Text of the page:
9 April 2013

77th Masters not all about the big guns

Photograph from Wikipedia Commons

The Masters brings the best out of the best and always has done. Augusta National is a course that separates the men from the boys, although it is more difficult than ever to distinguish the difference. 

It isn't hard to differentiate in a literal sense; 14-year-old Chinese prodigy Tianlang Guan will play alongside two-time champion Ben Crenshaw who is 47 years his senior. However in golfing terms, despite Tiger Woods, Rory McIlroy and Phil Mickelson being the three favourites, the Green Jacket is there for the taking. 

Major championships are becoming increasingly tough to predict, Ernie Els' romantic Open win last July halted a run of nine consecutive first-time major winners. Although Rory McIlroy claimed his second major win in two years with his emphatic victory at the USPGA and Tiger Woods has won three times this season en route to world number one, there are a whole host of players hopeful of conquering Augusta.

Martin Laird's final-day 63 last weekend ended an unbeaten start to the PGA Tour season for the Americans, and there are plenty of home players in with a shout this week other than the obvious two. 

A new young breed of big-hitting, imaginative and stylish golfers are emerging from the US and are starting to re-establish their country's dominance in the sport. Bubba Watson's thrilling win last year, that culminated in one of the all-time great Masters shots, is evidence of this, while Webb Simpson's US Open victory that followed proves the point even more. 

Even though both Watson and Simpson have failed to win on tour since their major breakthroughs, plenty of other Americans look in excellent shape. 


26-year-old Keegan Bradley took the golfing world by storm when he won the 2011 USPGA on his major championship debut and has started this season in brilliant form. He now has a WGC title to his name and backed up his USPGA win with a top three finish last August. Top 10s in each of his last four tournaments make him one of the form men that will walk up Magnolia Lane on Thursday.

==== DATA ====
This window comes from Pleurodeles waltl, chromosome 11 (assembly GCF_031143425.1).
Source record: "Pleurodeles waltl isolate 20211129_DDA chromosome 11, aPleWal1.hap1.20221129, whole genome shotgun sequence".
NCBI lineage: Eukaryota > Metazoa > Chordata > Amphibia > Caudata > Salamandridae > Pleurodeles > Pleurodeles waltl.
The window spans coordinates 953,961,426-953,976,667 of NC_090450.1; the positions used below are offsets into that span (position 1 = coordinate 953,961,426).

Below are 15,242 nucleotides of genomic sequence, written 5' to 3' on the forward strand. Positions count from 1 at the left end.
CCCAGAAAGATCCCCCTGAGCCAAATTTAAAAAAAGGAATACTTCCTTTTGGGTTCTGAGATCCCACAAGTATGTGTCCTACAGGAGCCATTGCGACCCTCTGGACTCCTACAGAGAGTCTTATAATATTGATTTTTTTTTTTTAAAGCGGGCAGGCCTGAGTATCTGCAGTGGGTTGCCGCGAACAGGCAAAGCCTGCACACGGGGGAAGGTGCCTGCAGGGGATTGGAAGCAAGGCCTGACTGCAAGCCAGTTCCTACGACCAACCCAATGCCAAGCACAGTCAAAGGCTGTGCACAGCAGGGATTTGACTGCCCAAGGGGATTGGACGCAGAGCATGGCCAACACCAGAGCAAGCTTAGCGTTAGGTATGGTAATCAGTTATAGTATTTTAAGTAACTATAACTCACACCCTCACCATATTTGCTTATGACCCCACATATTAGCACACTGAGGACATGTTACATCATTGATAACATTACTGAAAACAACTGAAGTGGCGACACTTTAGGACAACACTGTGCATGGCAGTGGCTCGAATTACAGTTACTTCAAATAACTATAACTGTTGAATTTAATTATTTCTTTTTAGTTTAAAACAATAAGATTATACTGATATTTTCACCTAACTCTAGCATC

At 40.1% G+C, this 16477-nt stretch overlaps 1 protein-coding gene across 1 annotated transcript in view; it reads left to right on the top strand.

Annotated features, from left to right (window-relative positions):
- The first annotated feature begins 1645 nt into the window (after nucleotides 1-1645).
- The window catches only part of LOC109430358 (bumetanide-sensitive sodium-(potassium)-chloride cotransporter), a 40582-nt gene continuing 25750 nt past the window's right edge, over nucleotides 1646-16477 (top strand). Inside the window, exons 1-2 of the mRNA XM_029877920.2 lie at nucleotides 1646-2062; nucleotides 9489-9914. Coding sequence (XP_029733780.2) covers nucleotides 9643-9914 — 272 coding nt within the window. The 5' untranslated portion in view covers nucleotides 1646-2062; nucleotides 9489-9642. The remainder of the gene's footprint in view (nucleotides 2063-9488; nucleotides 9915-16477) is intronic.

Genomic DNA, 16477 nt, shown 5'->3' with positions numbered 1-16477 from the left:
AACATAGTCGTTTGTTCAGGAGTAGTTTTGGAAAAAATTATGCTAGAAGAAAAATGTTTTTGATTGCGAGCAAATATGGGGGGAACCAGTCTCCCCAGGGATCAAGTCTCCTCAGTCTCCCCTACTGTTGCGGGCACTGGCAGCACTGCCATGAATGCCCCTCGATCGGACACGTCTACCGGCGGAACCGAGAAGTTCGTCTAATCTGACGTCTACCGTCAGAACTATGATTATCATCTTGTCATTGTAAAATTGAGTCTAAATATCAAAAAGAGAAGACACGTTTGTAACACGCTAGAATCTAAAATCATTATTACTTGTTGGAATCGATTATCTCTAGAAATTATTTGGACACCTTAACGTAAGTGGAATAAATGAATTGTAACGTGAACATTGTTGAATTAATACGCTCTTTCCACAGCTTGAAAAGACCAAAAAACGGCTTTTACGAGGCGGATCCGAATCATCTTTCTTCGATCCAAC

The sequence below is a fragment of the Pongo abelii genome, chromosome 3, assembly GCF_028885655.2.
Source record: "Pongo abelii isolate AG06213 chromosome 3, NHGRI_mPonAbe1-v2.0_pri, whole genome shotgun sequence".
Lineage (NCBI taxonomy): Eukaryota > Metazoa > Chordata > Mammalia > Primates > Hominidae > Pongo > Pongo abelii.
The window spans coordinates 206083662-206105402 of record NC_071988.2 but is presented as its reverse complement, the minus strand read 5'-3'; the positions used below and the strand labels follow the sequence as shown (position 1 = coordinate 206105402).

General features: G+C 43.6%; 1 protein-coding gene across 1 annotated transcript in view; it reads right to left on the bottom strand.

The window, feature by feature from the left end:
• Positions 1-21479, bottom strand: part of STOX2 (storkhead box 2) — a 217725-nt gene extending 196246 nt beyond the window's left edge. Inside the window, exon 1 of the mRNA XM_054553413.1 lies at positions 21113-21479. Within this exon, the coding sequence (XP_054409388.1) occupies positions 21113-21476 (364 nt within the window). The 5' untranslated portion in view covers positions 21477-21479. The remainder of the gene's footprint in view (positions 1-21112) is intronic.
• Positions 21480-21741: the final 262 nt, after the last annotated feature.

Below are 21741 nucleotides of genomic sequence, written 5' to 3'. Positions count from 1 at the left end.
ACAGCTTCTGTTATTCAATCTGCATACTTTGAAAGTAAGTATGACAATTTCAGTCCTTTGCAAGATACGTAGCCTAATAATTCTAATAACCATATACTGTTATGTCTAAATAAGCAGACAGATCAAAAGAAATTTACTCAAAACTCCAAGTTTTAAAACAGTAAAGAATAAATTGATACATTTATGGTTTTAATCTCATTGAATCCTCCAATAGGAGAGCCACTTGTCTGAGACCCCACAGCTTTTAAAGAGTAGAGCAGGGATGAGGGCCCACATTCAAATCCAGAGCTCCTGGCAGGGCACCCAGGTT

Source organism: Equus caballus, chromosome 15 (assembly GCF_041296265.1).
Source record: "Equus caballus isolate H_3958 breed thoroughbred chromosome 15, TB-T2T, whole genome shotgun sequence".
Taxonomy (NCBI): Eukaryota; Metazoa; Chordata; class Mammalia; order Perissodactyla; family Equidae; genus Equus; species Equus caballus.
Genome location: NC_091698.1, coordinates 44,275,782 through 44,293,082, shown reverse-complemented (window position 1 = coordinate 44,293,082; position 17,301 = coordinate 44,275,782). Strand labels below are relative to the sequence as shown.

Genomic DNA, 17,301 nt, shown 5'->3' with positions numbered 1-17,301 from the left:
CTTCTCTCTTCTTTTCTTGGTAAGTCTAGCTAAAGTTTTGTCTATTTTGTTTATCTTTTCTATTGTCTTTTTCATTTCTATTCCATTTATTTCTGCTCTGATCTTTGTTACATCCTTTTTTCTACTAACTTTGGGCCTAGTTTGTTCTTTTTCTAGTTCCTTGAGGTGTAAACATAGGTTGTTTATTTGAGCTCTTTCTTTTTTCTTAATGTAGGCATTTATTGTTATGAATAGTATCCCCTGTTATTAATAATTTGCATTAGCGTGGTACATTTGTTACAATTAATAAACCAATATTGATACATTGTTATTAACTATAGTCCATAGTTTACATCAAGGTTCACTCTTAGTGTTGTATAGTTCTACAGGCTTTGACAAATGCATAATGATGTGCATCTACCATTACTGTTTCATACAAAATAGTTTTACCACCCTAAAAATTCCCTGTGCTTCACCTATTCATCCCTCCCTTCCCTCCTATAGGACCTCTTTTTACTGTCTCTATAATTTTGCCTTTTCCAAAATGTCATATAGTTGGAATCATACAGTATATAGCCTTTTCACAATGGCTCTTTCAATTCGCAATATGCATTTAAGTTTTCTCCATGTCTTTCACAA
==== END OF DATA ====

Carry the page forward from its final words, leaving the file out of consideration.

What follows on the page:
Matt Kuchar is yet to win a major, but has spent over 40 weeks in the world's top ten and backed his impressive 2012 Players Championship win up with victory in the World Match-Play in February. The man he beat in that final, the winner from the year before, is Hunter Mahan, another player perfectly capable of breaking a major duck. His consistency from tee to green gives him a great shout of improving on a previous best of tied eighth in 2010. 

Jason Dufner held the joint half-way lead last year and has had a great couple of years, his waggle becoming a familiar sight during the back end of big tournaments. He is a steady player who could hold on to a place at the top of the famous leaderboard for longer this time around. 

There are older Americans who have not been at the top of their game as often as they would have liked recently, but who could still go all the way on Sunday. Steve Stricker has cut his schedule short and with the pressure seemingly off his shoulders could use his trusty putting stroke to finally master the undulations in the greens. Jim Furyk is another who could re-kindle a flickering flame, while 1992 champion Freddie Couples always seems inspired by the competition. 

Despite the force that the stars and stripes hold, the internationals have many potential winners among their ranks. Angel Cabrera, Trevor Immelman and Charl Schwartzel have all won in the last five years, with Louis Oosthuizen going close last spring. 

No European has won since Jose Maria Olazabal won his second title fourteen years ago, so maybe on the 30th anniversary of the late great Seve Ballesteros' last win, a Spanish winner in Sergio Garcia is the order of the day. 

The Brits hold a strong contingent outside of McIlroy, perennial nearly-man Lee Westwood has moved to the US in a bid to quash his major woes and Justin Rose loves playing at Augusta and is on magnificent form, while battlers Graeme McDowell and Ian Poulter are always sure to put up a fight. 

The Scandinavians will be out in force as well. Henrik Stenson will be looking to put an 18th hole quadruple bogey in the first round and a closing 81 last year behind him and Peter Hanson could go two better than his previous effort of tied for third. Dane Thorbjorn Olesen is a promising talent and Carl Pettersson is a reliable performer who challenged at the USPGA. 

There are many others who have every right to believe they can spring a surprise, but what is certain is that this year's Masters is far from a fore-gone conclusion, despite the credentials of the 'big three'.

Photograph from Flickr.
Photograph from Flickr.
Photograph from Wikipedia Commons.
Photograph from Flickr.

No comments:

Post a Comment